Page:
Craig Guttmann,

President, Algood Caster Innovations

The Catalogue hasn’t Croaked

Given that it’s 2018, you might think we are cutting back on printing catalogues. After all, at over 200 full colour pages, they aren’t cheap to produce and, oh, by the way, hasn’t everyone stopped reading catalogues and is now buying everything they need online? Guess again. Far from having croaked, demand for our printed catalogues has never been greater and, according to most reports, we are not the exception. So, what’s going on? Here’s what I think are six reasons that catalogues are very much alive and kicking.

  1. Holding is believing. There is still something unique about holding a catalogue, feeling the texture of the paper and its weight in your hand. You can lick your finger to flip the pages and fold over the corners of the ones you want to remember to revisit. The catalogues that are dog-eared or well worn are clearly identified as the ones used most often. Also, casters and wheels are a high-touch business. There is no better way to understand the mechanics of a caster or appreciate its aesthetics than by holding it in your hand. The tactile nature of catalogues is a great complement to a tactile business.
  2. Catalogues add convenience. In most ways, catalogues are more convenient when sourcing casters. Every one of our caster series comes with a matrix of options – wheels, bearings, brakes, stems, etc. The end result is thousands of possible configurations per series. The reality is that it’s way easier to assimilate information by running your finger along a page in a catalogue and then using a pen or pencil to circle the specs that are most important. On top of that, it’s much easier to compare the features of different casters by flipping between pages in a catalogue than it is to flip between the pages of a website. Whether you’re a corporate engineer or a distributor trying to find the best caster for your customer, a printed catalogue has advantages that can’t be matched online.
  3. Catalogues are more personal. Our customers have told us that there are limits to the usefulness of a website and, at a certain point, they really want the option of having an in-depth conversation with one of our customer service reps. They want to be able to have a catalogue in hand as they work with a member of our team to find the right caster.
  4. Catalogues brand. The graphics, imagery and colours of a catalogue produce impressions that can’t possibly be re-created online. Print’s unique communication opportunity is why many companies are investing heavily in catalogues and, interestingly, Sears brought back its Christmas Wish Book having shelved it six years ago. Our catalogue makes an important statement about our values and priorities. It’s an important part of how we communicate our brand.
  5. Catalogues are reality. Not every one is living the life of an Apple ad, looking at messages on their watch, searching the web with their phone, sourcing products on their tablet, and making purchases on a laptop. In fact, there are millions of people who want to visit a showroom, touch and feel a caster and then leaf through a catalogue to find the configuration that best meets their requirement.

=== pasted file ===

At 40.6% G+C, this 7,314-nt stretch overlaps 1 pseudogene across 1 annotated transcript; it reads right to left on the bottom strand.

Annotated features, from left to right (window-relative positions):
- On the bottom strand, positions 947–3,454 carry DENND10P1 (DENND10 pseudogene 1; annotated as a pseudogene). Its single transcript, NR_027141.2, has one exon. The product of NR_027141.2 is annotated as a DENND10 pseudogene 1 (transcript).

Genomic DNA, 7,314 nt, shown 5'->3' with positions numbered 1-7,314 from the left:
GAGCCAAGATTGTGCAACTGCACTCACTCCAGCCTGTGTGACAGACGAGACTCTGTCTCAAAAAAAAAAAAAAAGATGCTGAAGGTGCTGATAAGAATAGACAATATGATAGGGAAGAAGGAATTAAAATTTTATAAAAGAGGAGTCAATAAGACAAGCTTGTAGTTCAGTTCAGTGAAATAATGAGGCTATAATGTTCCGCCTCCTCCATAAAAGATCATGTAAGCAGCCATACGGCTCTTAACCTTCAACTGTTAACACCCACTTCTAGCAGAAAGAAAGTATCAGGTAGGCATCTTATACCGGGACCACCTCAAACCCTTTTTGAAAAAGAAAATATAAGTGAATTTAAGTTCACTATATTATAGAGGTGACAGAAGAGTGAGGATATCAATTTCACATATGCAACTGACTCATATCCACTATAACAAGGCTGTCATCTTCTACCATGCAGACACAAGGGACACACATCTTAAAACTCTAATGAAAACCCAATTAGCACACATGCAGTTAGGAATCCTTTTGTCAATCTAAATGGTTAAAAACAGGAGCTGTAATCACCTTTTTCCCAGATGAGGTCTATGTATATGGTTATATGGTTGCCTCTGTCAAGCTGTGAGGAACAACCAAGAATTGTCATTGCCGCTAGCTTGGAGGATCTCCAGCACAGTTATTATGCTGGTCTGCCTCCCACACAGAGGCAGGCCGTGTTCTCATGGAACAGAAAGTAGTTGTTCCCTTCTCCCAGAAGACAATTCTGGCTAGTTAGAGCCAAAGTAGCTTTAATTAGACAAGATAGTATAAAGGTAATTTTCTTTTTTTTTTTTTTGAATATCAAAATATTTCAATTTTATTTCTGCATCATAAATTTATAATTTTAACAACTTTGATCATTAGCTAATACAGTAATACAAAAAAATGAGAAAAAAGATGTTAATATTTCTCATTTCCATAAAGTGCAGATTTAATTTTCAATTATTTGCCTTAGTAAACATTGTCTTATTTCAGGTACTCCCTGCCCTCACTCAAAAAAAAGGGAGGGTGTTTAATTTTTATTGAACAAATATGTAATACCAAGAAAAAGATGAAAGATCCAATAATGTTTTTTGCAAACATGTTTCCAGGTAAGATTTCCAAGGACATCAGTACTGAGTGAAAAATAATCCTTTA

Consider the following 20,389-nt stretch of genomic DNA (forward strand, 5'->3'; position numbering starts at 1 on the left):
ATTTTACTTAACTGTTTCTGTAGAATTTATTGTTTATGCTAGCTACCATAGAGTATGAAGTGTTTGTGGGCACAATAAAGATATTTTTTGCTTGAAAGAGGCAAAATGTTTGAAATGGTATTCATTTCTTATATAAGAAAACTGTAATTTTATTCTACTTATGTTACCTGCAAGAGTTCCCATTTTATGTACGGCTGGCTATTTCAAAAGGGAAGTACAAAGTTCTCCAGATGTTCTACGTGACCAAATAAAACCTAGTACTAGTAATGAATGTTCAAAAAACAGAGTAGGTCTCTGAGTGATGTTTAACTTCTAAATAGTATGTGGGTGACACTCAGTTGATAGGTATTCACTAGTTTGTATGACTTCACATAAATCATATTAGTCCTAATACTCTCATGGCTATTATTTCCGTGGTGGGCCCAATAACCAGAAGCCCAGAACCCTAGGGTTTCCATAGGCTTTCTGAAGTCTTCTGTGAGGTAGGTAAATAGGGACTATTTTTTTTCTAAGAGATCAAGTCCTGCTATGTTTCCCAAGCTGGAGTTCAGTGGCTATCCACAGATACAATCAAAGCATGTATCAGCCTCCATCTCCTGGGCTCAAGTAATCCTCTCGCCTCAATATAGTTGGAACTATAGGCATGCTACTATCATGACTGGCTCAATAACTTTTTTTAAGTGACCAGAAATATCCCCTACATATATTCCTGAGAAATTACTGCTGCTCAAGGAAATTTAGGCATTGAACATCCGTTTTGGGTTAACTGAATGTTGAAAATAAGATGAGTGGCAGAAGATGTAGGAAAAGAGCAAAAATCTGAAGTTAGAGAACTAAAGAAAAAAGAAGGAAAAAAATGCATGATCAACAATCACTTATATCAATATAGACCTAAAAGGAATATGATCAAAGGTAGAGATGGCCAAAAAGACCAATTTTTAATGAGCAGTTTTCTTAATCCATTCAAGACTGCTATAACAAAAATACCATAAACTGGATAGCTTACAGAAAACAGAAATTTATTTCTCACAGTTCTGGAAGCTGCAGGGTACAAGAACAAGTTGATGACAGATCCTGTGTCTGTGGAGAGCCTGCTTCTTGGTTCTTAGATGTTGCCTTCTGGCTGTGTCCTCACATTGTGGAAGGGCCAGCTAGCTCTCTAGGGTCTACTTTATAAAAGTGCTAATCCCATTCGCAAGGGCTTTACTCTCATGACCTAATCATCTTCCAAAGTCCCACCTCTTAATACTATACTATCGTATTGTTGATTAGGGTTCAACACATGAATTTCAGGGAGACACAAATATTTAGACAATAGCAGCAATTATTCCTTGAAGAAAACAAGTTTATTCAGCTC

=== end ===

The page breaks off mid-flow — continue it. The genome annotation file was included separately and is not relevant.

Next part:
6. Catalogues can be up to date. We are continuously updating our catalogue as new products and releases become available. Digital printing allows us to put the latest possible information into our customer’s hands giving them all the benefits of a printed catalogue combined with the latest information.

The first thing on my to do list after finishing this blog post, is to check on the status of a large run of our printed catalogues. Clearly, Algood and the caster industry aren’t saying farewell to the catalogue anytime in the foreseeable future.

What do you think?
Are printed catalogues an important part of your business? Do you rely on printed catalogues? I’d love to hear your thoughts.

9 comments on “The Catalogue hasn’t Croaked
  1. Ross Herron says:

    I definitely agree in the need for the distribution of catalogues. Websites are often poorly created or difficult to
    weed through. Being someone that is a bid older (55) than some other Product Managers, I am a visual person.
    I consider myself to have a good memory. I scan through catalogues that I receive, and often see products that
    I was unaware that a company offered. Good recall, then helps to direct me accordingly as product demands
    As a side point, some of your training/educational blogs are quite informative.

  2. Rick McLellan says:

    Hi Craig,
    As you know, I’ve been around the industry for a long time. I agree, I keep the Algood catalogue on my desk and reference it daily.

  3. Mark Wilson says:

    When can I have one?

    • Craig Guttmann says:

      Hi Mark-

      We are meeting a week Monday and I will have new catalogues with me. Looking forward to seeing you!


  4. Wendy Cornish says:

    Hello Craig
    I agree, I actually needed to show a salesman a picture in your catalogue today and I find it easier then going on the website.

  5. Brent Tuttle says:

    Big fan of having a hands on catalog.

    Would luv to have more of those mini catalogs you printed at one time.

    • Craig Guttmann says:

      Hi Brent-

      Thank you for your feedback. We will be publishing the mini catalogues in the summer.


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